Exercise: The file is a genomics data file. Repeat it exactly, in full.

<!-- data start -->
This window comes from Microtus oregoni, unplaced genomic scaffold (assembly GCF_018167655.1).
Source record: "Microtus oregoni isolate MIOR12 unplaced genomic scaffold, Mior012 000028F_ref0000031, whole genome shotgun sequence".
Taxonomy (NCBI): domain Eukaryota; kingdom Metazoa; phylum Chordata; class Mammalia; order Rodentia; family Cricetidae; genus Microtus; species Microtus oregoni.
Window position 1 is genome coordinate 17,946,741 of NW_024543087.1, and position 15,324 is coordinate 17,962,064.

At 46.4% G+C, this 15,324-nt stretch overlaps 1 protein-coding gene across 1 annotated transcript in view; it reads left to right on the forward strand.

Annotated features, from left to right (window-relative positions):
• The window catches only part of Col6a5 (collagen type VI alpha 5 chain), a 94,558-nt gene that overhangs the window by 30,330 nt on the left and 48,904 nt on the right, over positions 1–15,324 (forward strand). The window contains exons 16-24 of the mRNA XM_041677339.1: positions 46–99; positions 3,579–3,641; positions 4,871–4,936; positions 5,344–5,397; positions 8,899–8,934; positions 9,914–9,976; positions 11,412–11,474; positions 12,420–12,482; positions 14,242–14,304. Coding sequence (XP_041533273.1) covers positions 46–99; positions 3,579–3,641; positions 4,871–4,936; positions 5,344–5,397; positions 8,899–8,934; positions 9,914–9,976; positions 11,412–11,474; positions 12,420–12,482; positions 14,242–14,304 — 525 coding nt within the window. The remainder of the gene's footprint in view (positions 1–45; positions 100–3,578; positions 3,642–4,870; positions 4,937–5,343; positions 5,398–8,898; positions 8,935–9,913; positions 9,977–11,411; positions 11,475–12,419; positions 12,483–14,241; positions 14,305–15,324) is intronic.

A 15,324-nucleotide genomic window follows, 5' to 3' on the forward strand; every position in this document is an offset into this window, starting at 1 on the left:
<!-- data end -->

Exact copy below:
This window comes from Microtus oregoni, unplaced genomic scaffold (assembly GCF_018167655.1).
Source record: "Microtus oregoni isolate MIOR12 unplaced genomic scaffold, Mior012 000028F_ref0000031, whole genome shotgun sequence".
Taxonomy (NCBI): domain Eukaryota; kingdom Metazoa; phylum Chordata; class Mammalia; order Rodentia; family Cricetidae; genus Microtus; species Microtus oregoni.
Window position 1 is genome coordinate 17,946,741 of NW_024543087.1, and position 15,324 is coordinate 17,962,064.

At 46.4% G+C, this 15,324-nt stretch overlaps 1 protein-coding gene across 1 annotated transcript in view; it reads left to right on the forward strand.

Annotated features, from left to right (window-relative positions):
• The window catches only part of Col6a5 (collagen type VI alpha 5 chain), a 94,558-nt gene that overhangs the window by 30,330 nt on the left and 48,904 nt on the right, over positions 1–15,324 (forward strand). The window contains exons 16-24 of the mRNA XM_041677339.1: positions 46–99; positions 3,579–3,641; positions 4,871–4,936; positions 5,344–5,397; positions 8,899–8,934; positions 9,914–9,976; positions 11,412–11,474; positions 12,420–12,482; positions 14,242–14,304. Coding sequence (XP_041533273.1) covers positions 46–99; positions 3,579–3,641; positions 4,871–4,936; positions 5,344–5,397; positions 8,899–8,934; positions 9,914–9,976; positions 11,412–11,474; positions 12,420–12,482; positions 14,242–14,304 — 525 coding nt within the window. The remainder of the gene's footprint in view (positions 1–45; positions 100–3,578; positions 3,642–4,870; positions 4,937–5,343; positions 5,398–8,898; positions 8,935–9,913; positions 9,977–11,411; positions 11,475–12,419; positions 12,483–14,241; positions 14,305–15,324) is intronic.

A 15,324-nucleotide genomic window follows, 5' to 3' on the forward strand; every position in this document is an offset into this window, starting at 1 on the left: